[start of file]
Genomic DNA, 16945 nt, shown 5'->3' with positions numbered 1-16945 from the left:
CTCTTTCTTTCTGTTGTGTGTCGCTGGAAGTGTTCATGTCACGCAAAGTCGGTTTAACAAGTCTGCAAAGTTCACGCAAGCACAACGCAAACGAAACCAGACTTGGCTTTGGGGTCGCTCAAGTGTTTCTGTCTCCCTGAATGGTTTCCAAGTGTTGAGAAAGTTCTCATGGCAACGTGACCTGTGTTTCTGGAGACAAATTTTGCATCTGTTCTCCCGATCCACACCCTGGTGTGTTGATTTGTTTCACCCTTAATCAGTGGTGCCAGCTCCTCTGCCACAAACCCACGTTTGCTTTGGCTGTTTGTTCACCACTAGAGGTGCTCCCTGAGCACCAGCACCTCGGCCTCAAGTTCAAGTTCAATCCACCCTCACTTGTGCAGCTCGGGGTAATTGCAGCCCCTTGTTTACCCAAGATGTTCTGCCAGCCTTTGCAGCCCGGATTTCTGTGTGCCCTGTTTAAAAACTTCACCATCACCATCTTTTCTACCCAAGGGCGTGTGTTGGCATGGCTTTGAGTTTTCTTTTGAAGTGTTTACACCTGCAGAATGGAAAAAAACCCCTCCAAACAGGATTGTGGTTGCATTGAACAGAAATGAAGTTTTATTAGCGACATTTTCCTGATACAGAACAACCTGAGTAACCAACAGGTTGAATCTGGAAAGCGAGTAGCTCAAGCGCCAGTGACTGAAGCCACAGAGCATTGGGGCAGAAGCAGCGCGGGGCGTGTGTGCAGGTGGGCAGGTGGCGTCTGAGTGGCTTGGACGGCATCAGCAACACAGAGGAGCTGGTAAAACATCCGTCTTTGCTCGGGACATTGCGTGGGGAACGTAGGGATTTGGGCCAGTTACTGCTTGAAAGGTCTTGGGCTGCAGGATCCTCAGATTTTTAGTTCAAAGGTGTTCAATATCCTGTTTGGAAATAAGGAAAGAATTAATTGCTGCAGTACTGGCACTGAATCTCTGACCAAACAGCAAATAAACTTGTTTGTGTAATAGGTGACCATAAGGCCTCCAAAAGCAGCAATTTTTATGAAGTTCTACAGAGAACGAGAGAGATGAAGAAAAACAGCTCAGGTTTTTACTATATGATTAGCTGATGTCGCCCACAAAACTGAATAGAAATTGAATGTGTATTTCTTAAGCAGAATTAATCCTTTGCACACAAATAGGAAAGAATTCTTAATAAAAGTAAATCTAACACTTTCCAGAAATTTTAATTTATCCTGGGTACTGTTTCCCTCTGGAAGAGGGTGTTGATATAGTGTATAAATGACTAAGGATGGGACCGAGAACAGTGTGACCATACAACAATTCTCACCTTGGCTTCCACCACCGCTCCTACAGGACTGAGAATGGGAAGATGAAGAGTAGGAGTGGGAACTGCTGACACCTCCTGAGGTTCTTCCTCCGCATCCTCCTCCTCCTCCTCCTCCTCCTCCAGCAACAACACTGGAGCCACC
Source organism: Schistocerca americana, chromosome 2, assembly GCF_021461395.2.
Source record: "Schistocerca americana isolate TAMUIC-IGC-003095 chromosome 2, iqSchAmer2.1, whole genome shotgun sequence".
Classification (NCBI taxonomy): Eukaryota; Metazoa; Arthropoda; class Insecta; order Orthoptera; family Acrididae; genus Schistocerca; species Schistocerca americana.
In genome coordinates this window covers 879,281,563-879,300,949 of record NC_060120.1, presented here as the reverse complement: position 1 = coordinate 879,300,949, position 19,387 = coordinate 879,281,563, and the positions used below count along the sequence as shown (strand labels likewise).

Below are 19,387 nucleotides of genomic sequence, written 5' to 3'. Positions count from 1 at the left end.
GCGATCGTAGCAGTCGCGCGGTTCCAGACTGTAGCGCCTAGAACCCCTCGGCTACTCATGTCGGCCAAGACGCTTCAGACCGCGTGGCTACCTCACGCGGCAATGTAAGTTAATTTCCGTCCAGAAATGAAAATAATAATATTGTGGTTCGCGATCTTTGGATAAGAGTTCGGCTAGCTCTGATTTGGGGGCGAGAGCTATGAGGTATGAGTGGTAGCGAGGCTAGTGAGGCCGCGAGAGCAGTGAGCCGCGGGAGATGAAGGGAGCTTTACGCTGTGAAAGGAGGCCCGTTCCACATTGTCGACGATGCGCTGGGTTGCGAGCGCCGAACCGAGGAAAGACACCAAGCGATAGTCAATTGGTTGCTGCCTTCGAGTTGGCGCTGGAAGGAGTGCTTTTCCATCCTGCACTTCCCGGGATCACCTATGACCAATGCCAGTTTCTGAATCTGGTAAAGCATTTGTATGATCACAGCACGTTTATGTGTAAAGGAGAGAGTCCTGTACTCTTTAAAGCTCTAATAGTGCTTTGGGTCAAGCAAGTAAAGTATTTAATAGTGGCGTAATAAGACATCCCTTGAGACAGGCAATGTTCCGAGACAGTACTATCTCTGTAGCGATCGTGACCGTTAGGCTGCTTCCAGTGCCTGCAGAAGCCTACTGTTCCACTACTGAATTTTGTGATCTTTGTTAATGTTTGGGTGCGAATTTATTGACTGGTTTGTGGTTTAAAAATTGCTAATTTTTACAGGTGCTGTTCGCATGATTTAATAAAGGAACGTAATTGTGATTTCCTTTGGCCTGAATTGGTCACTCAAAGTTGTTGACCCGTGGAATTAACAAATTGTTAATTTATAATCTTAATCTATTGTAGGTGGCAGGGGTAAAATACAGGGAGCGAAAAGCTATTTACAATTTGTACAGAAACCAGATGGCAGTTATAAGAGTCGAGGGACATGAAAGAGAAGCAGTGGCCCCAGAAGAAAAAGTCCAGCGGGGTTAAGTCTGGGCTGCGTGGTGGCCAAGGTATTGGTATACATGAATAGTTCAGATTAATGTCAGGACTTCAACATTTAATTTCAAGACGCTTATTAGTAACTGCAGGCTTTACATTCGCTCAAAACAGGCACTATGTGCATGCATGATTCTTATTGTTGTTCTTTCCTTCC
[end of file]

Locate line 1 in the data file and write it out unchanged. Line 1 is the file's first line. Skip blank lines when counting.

Genomic DNA, 16945 nt, shown 5'->3' with positions numbered 1-16945 from the left: